How to use an HSA to pay off medical debt
3 min read •
30 sec brief
If the prospect of unexpected medical bills keeps you up at night, you’ve got plenty of company. Nearly half of Americans surveyed by the Kaiser Family Foundation (KFF) report that they would have a hard time coming up with $500 to cover a medical bill, and more than half of people surveyed said someone in…
If the prospect of unexpected medical bills keeps you up at night, you’ve got plenty of company. Nearly half of Americans surveyed by the Kaiser Family Foundation (KFF) report that they would have a hard time coming up with $500 to cover a medical bill, and more than half of people surveyed said someone in their household had skipped care in the past year due to the cost.
That’s enough worry to make anyone sick.
A health savings account (HSA) can be a great way to set aside money today that you can use at any time – next month, or 30 years from now – to pay for medical expenses. In addition to that tremendous peace of mind, saving in an HSA delivers unbeatable tax breaks that will save you money today and in the future.
How to use an HSA to pay off medical debt:
- Enroll in a high deductible health plan (HDHP). To be eligible to save in an HSA your health insurance must be considered a “high deductible” plan. In 2019 that means an annual deductible of at least $1,350 for individual coverage and $2,700 for a family plan, among other criteria.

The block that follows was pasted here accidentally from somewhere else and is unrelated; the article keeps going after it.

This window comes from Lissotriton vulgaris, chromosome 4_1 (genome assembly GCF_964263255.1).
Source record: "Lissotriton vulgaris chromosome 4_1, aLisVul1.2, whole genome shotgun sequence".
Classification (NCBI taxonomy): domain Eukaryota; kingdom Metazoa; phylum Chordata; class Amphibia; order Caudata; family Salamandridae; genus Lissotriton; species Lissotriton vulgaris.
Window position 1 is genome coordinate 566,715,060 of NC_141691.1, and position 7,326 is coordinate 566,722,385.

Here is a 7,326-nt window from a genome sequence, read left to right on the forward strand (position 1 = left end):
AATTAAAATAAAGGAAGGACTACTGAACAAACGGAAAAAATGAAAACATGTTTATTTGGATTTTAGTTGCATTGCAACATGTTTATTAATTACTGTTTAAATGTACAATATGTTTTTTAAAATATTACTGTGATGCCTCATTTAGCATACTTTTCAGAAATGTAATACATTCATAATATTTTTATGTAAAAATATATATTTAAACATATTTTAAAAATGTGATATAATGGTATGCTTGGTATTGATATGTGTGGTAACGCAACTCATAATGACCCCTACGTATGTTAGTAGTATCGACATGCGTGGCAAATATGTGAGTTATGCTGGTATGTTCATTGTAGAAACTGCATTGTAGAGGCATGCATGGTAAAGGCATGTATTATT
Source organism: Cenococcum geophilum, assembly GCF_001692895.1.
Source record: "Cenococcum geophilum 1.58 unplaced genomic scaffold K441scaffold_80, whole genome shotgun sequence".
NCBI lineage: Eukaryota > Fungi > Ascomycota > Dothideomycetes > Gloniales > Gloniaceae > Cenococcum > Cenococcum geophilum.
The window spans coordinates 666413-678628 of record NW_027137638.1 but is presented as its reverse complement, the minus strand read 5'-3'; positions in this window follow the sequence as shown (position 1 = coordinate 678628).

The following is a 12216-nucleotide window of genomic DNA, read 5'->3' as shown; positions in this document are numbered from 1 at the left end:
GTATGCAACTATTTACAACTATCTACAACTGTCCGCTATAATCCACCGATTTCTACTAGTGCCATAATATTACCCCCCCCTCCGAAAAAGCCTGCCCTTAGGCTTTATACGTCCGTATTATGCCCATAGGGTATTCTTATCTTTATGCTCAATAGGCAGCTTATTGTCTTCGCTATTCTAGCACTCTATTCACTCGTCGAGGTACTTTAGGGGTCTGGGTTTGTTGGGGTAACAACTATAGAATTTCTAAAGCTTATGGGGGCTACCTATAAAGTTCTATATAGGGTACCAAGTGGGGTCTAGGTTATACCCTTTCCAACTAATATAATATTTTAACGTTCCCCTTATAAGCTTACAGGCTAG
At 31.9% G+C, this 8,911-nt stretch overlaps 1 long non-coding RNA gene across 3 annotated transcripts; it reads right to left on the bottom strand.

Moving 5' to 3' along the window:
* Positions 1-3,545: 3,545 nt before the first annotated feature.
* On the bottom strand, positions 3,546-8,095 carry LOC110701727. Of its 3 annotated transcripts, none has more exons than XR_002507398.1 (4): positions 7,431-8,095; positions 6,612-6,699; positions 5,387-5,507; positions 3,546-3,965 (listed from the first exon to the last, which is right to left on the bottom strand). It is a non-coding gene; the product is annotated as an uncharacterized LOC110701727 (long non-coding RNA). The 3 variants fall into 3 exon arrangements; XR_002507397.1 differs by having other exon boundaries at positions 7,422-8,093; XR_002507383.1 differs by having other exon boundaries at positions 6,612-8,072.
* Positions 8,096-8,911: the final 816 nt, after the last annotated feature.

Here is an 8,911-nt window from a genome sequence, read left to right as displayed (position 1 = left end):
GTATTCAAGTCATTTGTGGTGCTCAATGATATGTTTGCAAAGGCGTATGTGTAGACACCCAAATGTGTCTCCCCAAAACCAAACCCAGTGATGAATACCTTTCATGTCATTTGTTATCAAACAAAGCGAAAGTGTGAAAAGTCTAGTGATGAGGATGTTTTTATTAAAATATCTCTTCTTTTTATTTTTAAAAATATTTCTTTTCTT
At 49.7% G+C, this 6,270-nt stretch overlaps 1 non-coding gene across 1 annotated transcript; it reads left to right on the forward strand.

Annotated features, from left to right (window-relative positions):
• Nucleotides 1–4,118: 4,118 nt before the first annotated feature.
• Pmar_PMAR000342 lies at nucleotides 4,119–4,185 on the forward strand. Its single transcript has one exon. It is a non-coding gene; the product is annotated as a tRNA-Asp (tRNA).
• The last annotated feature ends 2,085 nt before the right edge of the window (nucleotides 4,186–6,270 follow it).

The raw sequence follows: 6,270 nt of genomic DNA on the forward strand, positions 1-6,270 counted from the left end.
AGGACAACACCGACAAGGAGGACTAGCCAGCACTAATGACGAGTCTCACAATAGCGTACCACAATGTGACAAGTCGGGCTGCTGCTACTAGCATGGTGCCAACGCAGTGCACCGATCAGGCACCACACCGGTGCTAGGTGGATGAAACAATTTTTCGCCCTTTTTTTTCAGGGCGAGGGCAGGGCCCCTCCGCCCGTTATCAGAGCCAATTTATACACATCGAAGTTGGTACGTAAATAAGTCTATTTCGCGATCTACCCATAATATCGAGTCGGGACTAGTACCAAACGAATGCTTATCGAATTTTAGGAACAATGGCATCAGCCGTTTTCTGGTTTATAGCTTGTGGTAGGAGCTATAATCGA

- Open an HSA and start saving. Once you are enrolled in an HDHP you are eligible to open an HSA. 2019 HSA contributions allow individuals to save up to $3,500 and families to save up to $7,000.
- Make Savings Automatic. If you have an HDHP through work, your contributions will be automatically deducted from your paycheck. If you buy your own insurance, you’ll need to set up a system (it’s easy) to have money sent from your checking account into your HSA. If you want to save up to the max, that would require an individual monthly contribution of $287.50 and $575 for families.
- Grab your first tax break. Okay, nearly $300 (or $600) a month is a chunk of money. But keep in mind that every penny you contribute to an HSA is tax deductible. Contribute $3,500 and the taxable income you will report to the IRS on your tax return will be reduced by $3,500.
- Consider your Saving and Investing options. If you don’t have any other savings—such as an emergency fund – to cover a medical bill, you will want to keep your HSA balance in a safe savings account. The interest rate you earn isn’t much, but that’s not the point. You want to know that every penny will be there if and when you need it. Over time, as your HSA balance grows (or your cash flow grows), you may want to consider investing a portion of your HSA for growth.
- Withdraw money from your HSA – tax free – to pay your medical debt. You can use money in your HSA to pay qualified medical expenses at any time. That could be next month if your budding soccer star tweaks her knee and needs an MRI, or thirty years (or more) from now when an older you will likely have some aches and pains that require care. Every penny you withdraw will be 100 percent free of federal tax.
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